Finally, if there is a form of value cross-temporal dependence where preceding events leading to a superintelligence could alter the value of this physical bound, then we not only ought to make sure we safely construct a superintelligence, but also that we do so following the path that maximizes such bound. It might be the case that an overly abrupt superintelligence would decrease such bound, thus all future moral value would be diminished by the fact there was a huge discontinuity in the past in the events leading to this future. Even small decreases on such bound would have dramatic effects. Although I do not know of any plausible cross-temporal effect of such kind, it seems this question deserves at least a minimal amount of though. Both cross-temporal dependency and bounds on value seem plausible (in fact I believe some form of them are true), so it is not at all prima facie inconceivable that we could have cross-temporal effects changing the bound up or down.

Donation Discussion - alternatives to the Against Malaria Foundation

4 ancientcampus 28 October 2014 03:00AM

About a year and a half ago, I made a donation to the Against Malaria Foundation. This was during jkaufman's generous matching offer.

That was 20 months ago, and my money is still in the "underwriting" phase - funding projects that are still, of yet, just plans and no nets.

Now, the AMF has had a reasonable reason it was taking longer than expected:

"A provisional, large distribution in a province of the [Democratic Republic of the Congo] will not proceed as the distribution agent was unable to agree to the process requested by AMF during the timeframe needed by our co-funding partner."

So they've hit a snag, the earlier project fell through, and they are only now allocating my money to a new project. Don't get me wrong, I am very glad they are telling me where my money is going, and especially glad it didn't just end up in someone's pocket instead. With that said, though, I still must come to this conclusion:

The AMF seems to have more money than they can use, right now.

So, LW, I have the following questions:

  1. Is this a problem? Should one give their funds to another charity for the time being?
  2. Regardless of your answer to the above, are there any recommendations for other transparent, efficient charities? [other than MIRI]

Weekly LW Meetups

3 FrankAdamek 31 October 2014 07:50PM

This summary was posted to LW Main on October 24th. The following week's summary is here.

New meetups (or meetups with a hiatus of more than a year) are happening in:

Irregularly scheduled Less Wrong meetups are taking place in:

The remaining meetups take place in cities with regular scheduling, but involve a change in time or location, special meeting content, or simply a helpful reminder about the meetup:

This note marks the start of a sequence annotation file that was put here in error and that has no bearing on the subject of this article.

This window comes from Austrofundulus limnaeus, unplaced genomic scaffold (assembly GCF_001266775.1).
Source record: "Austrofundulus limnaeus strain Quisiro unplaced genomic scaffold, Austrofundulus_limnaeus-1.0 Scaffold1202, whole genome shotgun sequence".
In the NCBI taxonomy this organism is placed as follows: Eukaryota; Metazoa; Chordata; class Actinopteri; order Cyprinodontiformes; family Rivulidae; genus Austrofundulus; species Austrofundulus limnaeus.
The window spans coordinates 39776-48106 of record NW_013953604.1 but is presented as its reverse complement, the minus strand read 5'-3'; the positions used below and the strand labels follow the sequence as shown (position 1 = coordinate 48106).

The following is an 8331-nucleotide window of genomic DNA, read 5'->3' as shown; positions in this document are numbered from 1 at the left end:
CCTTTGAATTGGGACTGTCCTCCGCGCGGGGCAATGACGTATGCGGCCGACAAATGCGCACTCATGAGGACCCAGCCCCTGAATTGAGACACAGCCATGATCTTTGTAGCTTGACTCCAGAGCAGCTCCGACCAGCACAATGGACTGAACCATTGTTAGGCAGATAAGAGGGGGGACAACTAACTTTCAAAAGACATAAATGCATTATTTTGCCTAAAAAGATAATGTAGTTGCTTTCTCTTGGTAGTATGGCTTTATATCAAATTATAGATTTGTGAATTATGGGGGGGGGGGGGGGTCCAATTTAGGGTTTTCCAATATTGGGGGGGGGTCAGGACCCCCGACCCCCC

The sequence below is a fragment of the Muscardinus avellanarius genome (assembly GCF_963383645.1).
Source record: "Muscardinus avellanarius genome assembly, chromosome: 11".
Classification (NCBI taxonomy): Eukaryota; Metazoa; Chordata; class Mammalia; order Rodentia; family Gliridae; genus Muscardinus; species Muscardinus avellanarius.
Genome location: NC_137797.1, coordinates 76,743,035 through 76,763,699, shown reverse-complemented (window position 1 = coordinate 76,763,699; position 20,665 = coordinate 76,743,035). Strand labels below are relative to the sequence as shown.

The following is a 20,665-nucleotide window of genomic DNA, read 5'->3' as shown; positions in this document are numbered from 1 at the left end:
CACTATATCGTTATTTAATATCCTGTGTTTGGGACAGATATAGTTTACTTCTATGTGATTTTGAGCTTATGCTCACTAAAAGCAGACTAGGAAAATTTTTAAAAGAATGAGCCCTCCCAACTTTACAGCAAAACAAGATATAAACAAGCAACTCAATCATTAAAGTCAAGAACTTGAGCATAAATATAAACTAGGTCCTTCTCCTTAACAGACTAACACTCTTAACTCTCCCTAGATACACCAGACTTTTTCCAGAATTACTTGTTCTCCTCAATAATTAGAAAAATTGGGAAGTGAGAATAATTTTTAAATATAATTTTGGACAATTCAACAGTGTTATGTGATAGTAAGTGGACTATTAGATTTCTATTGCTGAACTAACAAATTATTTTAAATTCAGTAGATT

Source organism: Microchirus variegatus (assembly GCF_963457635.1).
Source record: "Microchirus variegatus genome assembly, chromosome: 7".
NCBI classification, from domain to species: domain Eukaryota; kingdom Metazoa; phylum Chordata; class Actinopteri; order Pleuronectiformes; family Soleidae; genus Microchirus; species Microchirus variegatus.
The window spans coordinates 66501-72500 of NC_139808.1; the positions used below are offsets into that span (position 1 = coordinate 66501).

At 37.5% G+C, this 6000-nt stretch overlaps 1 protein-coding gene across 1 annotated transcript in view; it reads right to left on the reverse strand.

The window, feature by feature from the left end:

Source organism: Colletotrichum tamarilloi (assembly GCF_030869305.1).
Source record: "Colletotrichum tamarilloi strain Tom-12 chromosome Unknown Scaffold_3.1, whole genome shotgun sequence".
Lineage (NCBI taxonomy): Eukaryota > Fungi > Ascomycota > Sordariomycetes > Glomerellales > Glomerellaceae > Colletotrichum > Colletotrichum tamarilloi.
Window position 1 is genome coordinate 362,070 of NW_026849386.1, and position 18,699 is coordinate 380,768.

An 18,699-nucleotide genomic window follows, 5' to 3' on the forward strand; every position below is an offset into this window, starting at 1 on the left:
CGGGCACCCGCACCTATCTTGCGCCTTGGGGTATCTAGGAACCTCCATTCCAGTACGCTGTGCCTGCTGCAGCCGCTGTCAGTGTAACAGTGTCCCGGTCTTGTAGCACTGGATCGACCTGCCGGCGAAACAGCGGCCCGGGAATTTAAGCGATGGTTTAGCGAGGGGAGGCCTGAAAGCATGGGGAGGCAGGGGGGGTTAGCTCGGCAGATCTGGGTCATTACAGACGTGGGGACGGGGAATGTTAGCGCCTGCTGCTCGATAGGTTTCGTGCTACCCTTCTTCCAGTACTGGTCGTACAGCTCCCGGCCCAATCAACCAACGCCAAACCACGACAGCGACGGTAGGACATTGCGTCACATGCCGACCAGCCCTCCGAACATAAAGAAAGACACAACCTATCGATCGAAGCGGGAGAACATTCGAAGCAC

Locations with regularly scheduled meetups: Austin, Berkeley, Berlin, Boston, Brussels, Buffalo, Cambridge UK, Canberra, Columbus, London, Madison WI, Melbourne, Moscow, Mountain View, New York, Philadelphia, Research Triangle NC, Seattle, Sydney, Toronto, Vienna, Washington DC, Waterloo, and West Los Angeles. There's also a 24/7 online study hall for coworking LWers.

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Why is the A-Theory of Time Attractive?

1 Tyrrell_McAllister 31 October 2014 11:11PM

I've always been puzzled by why so many people have such strong intuitions about whether the A-theory or the B-theory of time is true.  It seems like nothing psychologically important turns on this question.  And yet, people often have a very strong intuition supporting one theory over the other.  Moreover, this intuition seems to be remarkably primitive.  That is, whichever theory you prefer, you probably felt an immediate affinity for that conception of time as soon as you started thinking about time at all.  The intuition that time is A-theoretic or B-theoretic seems pre-philosophical, whichever intuition you have.  This intuition will then shape your subsequent theoretical speculations about time, rather than vice-verse.

Consider, by way of contrast, intuitions about God.  People often have a strong pre-theoretical intuition about whether God exists.  But it is easy to imagine how someone could form a strong emotional attachment to the existence of God early in life.  Can emotional significance explain why people have deeply felt intuitions about time?  It seems like the nature of time should be emotionally neutral1.

Now, strong intuitions about emotionally neutral topics aren't so uncommon.  For example, we have strong intuitions about how addition behaves for large integers.  But usually, it seems, such intuitions are nearly unanimous and can be attributed to our common biological or cultural heritage.  Strong disagreeing intuitions about neutral topics seem rarer.

Speaking for myself, the B-theory has always seemed just obviously true.  I can't really make coherent sense out of the A-theory.  If I had never encountered the A-theory, the idea that time might work like that would not have occurred to me.  Nonetheless, at the risk of being rude, I am going to speculate about how A-theorists got that way.  (B-theorists, of course, just follow the evidence ;).)